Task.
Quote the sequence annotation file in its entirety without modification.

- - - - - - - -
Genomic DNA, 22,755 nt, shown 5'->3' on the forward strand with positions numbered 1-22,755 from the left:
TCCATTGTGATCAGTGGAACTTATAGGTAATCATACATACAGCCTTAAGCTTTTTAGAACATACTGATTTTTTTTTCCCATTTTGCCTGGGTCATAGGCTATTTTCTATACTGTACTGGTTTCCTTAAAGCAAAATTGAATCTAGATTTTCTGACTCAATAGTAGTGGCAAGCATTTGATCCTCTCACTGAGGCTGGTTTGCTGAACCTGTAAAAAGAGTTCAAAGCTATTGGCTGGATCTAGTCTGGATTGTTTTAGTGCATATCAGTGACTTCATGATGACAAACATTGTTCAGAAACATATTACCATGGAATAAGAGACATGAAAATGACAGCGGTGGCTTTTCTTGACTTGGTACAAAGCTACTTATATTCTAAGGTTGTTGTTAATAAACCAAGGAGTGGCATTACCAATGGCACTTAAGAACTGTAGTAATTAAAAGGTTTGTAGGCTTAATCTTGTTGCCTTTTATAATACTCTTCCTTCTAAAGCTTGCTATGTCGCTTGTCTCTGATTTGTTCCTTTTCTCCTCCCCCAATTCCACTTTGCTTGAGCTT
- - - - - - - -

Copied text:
Genomic DNA, 22,755 nt, shown 5'->3' on the forward strand with positions numbered 1-22,755 from the left:
TCCATTGTGATCAGTGGAACTTATAGGTAATCATACATACAGCCTTAAGCTTTTTAGAACATACTGATTTTTTTTTCCCATTTTGCCTGGGTCATAGGCTATTTTCTATACTGTACTGGTTTCCTTAAAGCAAAATTGAATCTAGATTTTCTGACTCAATAGTAGTGGCAAGCATTTGATCCTCTCACTGAGGCTGGTTTGCTGAACCTGTAAAAAGAGTTCAAAGCTATTGGCTGGATCTAGTCTGGATTGTTTTAGTGCATATCAGTGACTTCATGATGACAAACATTGTTCAGAAACATATTACCATGGAATAAGAGACATGAAAATGACAGCGGTGGCTTTTCTTGACTTGGTACAAAGCTACTTATATTCTAAGGTTGTTGTTAATAAACCAAGGAGTGGCATTACCAATGGCACTTAAGAACTGTAGTAATTAAAAGGTTTGTAGGCTTAATCTTGTTGCCTTTTATAATACTCTTCCTTCTAAAGCTTGCTATGTCGCTTGTCTCTGATTTGTTCCTTTTCTCCTCCCCCAATTCCACTTTGCTTGAGCTT